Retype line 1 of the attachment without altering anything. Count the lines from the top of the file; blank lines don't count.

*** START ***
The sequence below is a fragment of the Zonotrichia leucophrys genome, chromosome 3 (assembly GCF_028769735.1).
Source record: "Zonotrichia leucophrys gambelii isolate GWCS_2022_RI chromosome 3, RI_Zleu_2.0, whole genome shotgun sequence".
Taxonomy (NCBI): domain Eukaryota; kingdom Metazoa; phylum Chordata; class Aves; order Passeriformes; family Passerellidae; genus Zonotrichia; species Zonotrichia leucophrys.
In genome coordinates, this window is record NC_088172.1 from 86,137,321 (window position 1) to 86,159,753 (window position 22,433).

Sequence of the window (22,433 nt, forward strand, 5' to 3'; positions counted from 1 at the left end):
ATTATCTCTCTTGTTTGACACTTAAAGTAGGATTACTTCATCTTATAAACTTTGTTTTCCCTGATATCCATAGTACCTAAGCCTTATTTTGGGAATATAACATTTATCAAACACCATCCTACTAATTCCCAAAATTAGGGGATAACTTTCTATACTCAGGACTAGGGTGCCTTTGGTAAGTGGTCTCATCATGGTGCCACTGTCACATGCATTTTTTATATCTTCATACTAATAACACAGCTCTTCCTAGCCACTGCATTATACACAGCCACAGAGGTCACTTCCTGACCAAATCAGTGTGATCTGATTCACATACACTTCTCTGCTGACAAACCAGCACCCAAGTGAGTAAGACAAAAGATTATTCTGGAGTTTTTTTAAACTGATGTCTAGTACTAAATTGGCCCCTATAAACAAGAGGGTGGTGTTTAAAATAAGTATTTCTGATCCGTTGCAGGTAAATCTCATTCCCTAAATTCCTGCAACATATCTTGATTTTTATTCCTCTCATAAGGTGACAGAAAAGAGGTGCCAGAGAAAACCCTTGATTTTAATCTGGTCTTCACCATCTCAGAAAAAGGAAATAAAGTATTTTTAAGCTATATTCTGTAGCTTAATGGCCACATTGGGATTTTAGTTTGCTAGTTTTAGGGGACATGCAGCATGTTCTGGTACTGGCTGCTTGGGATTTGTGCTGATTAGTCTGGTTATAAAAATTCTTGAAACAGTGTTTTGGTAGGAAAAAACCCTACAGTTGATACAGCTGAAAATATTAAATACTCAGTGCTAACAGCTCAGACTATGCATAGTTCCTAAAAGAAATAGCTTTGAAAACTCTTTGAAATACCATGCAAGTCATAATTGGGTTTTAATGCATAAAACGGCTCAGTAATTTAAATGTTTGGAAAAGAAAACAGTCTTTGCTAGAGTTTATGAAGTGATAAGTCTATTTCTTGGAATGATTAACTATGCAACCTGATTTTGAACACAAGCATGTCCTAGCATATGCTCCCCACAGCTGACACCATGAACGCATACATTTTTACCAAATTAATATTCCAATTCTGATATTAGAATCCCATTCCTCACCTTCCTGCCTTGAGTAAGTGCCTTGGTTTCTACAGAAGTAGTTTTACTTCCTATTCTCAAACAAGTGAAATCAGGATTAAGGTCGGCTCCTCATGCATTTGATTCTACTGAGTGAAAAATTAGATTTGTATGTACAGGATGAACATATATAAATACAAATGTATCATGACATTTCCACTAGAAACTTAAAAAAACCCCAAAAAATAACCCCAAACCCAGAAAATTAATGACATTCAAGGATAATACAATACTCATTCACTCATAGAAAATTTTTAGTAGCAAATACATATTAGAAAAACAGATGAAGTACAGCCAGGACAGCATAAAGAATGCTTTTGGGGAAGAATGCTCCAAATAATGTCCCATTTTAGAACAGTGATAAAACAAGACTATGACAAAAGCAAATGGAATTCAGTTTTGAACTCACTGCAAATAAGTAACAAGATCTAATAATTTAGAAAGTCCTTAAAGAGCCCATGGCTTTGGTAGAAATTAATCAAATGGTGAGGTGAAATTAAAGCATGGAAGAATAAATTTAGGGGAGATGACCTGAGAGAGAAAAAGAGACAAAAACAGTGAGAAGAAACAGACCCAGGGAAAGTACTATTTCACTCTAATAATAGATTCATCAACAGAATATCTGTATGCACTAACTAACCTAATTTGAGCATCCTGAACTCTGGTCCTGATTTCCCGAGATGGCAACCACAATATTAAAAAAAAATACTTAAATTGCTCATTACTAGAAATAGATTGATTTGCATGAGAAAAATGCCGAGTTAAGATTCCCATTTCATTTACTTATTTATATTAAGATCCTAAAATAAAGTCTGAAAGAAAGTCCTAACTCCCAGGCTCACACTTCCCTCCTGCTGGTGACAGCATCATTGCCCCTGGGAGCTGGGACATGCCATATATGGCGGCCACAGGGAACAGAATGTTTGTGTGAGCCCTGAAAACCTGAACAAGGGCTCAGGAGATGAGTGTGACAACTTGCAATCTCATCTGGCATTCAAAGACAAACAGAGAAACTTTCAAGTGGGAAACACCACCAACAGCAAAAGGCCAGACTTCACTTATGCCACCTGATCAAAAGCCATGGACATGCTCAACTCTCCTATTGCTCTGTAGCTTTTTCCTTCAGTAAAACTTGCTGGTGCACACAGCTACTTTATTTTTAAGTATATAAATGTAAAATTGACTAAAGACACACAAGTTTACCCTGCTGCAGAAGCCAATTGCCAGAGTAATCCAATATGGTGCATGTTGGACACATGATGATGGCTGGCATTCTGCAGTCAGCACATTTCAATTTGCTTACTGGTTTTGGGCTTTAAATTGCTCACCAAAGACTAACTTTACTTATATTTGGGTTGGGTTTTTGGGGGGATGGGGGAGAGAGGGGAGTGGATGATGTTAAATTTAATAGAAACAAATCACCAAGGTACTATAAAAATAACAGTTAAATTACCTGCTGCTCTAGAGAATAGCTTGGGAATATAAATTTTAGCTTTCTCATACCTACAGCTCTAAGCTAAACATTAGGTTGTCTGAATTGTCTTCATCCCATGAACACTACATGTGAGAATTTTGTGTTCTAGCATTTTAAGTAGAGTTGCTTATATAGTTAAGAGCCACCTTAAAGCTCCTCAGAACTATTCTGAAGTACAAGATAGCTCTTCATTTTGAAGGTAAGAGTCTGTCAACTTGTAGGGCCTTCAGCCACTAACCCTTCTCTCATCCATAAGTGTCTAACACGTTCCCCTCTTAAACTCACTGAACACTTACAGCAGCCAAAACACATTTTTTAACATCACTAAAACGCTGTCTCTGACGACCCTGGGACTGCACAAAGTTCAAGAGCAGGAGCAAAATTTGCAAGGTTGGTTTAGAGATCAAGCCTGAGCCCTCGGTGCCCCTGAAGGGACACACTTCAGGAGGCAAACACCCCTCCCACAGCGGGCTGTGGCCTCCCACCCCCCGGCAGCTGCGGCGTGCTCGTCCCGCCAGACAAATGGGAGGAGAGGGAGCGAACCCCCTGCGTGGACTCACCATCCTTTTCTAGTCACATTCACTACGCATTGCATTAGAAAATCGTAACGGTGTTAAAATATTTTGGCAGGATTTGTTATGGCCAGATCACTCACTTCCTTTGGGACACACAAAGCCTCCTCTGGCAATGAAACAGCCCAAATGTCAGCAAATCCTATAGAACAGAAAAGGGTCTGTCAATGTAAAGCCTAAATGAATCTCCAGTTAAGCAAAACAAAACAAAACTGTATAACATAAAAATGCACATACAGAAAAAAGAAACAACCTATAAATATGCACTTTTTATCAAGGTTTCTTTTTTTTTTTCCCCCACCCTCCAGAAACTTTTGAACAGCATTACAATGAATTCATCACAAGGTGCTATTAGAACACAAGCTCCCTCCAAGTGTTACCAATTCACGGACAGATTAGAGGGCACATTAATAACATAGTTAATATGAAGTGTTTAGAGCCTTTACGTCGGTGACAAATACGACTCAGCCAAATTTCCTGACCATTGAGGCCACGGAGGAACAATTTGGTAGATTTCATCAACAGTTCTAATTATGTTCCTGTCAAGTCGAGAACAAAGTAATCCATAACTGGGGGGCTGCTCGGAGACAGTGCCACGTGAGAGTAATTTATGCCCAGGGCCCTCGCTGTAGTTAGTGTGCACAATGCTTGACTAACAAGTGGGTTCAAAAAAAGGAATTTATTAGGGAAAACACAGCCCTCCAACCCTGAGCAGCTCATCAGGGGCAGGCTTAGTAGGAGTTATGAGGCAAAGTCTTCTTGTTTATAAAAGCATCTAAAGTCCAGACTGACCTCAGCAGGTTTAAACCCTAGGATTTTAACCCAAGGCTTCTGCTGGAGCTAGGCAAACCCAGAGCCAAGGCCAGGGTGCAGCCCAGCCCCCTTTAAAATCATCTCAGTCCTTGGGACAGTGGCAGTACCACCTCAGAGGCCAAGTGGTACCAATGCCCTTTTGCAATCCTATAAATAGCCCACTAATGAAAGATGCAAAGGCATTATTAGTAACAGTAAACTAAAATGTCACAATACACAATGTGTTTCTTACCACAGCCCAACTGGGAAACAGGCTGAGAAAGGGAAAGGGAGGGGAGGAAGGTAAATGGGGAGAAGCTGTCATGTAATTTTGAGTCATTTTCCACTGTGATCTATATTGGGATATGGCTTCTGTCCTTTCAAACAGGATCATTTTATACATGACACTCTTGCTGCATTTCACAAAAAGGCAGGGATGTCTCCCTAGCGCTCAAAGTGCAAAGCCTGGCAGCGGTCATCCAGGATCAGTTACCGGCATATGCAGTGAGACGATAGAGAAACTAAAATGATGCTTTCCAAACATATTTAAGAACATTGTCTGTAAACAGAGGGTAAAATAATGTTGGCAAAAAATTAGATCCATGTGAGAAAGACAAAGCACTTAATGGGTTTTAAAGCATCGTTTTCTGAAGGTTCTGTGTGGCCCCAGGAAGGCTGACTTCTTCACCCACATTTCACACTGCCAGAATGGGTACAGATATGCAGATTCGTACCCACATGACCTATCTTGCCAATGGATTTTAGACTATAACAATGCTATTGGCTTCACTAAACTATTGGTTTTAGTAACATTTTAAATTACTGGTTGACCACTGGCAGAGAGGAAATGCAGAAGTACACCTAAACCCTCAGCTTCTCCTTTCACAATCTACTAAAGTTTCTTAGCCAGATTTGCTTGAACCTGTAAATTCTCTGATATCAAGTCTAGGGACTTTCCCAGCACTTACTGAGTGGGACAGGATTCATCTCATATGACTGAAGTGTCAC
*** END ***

The sequence below is a fragment of the Zonotrichia leucophrys genome, chromosome 3 (assembly GCF_028769735.1).